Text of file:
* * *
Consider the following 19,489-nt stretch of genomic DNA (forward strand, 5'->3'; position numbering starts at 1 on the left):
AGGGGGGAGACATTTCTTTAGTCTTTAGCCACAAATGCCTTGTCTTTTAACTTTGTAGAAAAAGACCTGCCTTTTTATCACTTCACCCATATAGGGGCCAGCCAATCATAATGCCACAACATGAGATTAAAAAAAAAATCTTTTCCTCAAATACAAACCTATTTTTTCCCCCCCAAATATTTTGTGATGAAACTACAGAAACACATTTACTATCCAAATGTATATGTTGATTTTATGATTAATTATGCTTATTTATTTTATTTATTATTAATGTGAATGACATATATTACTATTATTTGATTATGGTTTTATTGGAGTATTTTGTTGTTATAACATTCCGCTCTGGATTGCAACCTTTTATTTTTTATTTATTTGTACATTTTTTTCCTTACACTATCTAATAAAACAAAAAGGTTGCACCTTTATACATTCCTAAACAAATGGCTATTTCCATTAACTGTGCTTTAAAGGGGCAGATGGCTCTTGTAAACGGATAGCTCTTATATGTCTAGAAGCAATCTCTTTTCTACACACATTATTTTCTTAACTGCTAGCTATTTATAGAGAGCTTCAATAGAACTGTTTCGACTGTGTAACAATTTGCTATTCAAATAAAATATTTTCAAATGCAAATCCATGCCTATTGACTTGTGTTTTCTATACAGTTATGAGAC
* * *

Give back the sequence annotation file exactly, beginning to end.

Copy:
Consider the following 19,489-nt stretch of genomic DNA (forward strand, 5'->3'; position numbering starts at 1 on the left):
AGGGGGGAGACATTTCTTTAGTCTTTAGCCACAAATGCCTTGTCTTTTAACTTTGTAGAAAAAGACCTGCCTTTTTATCACTTCACCCATATAGGGGCCAGCCAATCATAATGCCACAACATGAGATTAAAAAAAAAATCTTTTCCTCAAATACAAACCTATTTTTTCCCCCCCAAATATTTTGTGATGAAACTACAGAAACACATTTACTATCCAAATGTATATGTTGATTTTATGATTAATTATGCTTATTTATTTTATTTATTATTAATGTGAATGACATATATTACTATTATTTGATTATGGTTTTATTGGAGTATTTTGTTGTTATAACATTCCGCTCTGGATTGCAACCTTTTATTTTTTATTTATTTGTACATTTTTTTCCTTACACTATCTAATAAAACAAAAAGGTTGCACCTTTATACATTCCTAAACAAATGGCTATTTCCATTAACTGTGCTTTAAAGGGGCAGATGGCTCTTGTAAACGGATAGCTCTTATATGTCTAGAAGCAATCTCTTTTCTACACACATTATTTTCTTAACTGCTAGCTATTTATAGAGAGCTTCAATAGAACTGTTTCGACTGTGTAACAATTTGCTATTCAAATAAAATATTTTCAAATGCAAATCCATGCCTATTGACTTGTGTTTTCTATACAGTTATGAGAC